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10 May 2021

King's Centre for Grand Strategy reports informed UK government's Integrated Review

Reports commissioned by the UK Cabinet Office and produced by the Centre for Grand Strategy, in the School of Security Studies, are now available for a public audience.

UK foreign office

Reports produced by researchers from King’s Centre for Grand Strategy in the Department of War Studies, were used to inform the UK government’s recent Integrated Review of Security, Defence, Development and Foreign Policy.

The reports, which have now been made available to a public audience, were commissioned by the Cabinet Office, and contributed to the development of the government’s vision for the UK’s role in the world over the next decade, as well as foreign policy decisions up to 2025.

The reports are divided into two sections. Part I examines how major strategic ‘resets’—ie significant redirections and realignments of foreign policy—are conceived and implemented across a range of historical and contemporary contexts. By examining specific instances in which countries, including the United Kingdom, have undertaken strategic realignments, the reports offered valuable insights for policymakers developing the UK’s future strategy.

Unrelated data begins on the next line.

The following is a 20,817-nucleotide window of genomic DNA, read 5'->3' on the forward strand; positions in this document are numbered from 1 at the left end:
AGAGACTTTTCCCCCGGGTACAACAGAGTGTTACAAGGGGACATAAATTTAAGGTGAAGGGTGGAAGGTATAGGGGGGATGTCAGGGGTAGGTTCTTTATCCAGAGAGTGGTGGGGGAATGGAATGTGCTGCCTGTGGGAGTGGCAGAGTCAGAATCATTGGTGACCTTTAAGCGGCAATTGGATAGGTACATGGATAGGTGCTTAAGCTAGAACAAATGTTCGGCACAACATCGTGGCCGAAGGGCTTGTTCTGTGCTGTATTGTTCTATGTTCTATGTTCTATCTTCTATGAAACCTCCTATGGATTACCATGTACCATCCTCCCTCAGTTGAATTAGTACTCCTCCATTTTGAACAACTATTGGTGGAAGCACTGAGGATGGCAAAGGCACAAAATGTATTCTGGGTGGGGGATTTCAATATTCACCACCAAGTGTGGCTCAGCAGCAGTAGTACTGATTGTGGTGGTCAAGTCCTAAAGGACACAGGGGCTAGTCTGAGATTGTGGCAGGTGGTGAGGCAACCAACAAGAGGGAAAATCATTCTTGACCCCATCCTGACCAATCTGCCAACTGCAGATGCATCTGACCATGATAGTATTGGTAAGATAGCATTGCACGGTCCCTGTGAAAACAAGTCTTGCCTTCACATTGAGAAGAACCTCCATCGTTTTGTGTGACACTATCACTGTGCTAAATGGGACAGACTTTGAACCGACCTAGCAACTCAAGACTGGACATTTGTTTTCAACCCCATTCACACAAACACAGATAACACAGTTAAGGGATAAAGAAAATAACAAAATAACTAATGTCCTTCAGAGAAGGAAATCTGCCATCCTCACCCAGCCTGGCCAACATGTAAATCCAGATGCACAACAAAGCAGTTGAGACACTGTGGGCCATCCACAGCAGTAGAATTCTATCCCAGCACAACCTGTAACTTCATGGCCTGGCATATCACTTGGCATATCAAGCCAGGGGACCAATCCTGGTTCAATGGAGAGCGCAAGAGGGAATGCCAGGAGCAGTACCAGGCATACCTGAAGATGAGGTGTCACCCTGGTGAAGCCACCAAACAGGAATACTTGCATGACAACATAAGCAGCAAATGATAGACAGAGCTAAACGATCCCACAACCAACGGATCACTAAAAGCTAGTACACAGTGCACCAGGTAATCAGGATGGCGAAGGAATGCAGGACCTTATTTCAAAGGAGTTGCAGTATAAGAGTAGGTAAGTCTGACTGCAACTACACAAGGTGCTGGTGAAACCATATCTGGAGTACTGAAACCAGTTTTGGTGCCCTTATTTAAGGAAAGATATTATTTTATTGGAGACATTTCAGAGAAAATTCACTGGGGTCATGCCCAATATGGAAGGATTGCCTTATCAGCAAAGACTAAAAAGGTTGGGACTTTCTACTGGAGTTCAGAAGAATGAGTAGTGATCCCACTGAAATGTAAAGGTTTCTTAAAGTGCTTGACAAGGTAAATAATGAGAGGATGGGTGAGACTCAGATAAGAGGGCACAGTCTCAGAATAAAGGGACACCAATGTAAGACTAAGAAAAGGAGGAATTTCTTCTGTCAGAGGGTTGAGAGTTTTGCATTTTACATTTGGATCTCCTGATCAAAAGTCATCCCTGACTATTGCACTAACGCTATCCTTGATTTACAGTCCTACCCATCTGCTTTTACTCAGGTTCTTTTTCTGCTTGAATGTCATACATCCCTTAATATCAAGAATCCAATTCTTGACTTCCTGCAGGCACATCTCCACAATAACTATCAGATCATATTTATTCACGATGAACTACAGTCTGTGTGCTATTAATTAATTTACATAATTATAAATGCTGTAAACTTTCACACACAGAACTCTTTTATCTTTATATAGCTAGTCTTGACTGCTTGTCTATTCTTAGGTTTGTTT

The 11 case studies written by King’s academics as well as visiting researchers from other universities, include:

Part II of the series builds upon the earlier theme of ‘strategic resets’ and seeks to understand how, once a new national strategy has been decided, governments can best implement it. Its six case studies examine specific historical instances in which countries, including the UK, have sought to deliver a new strategic realignment:

Contributions include:

The reports are available to download directly from the Centre for Grand Strategy’s Engelsberg Applied History Programme website. Funded by the Axel and Margaret Ax:son Johnson Foundation, the Engelsberg Programme for Applied History, Grand Strategy and Geopolitics represents a unique partnership between the Centre for Grand Strategy at the War Studies Department at King’s College London and the Centre for Geopolitics at Cambridge University.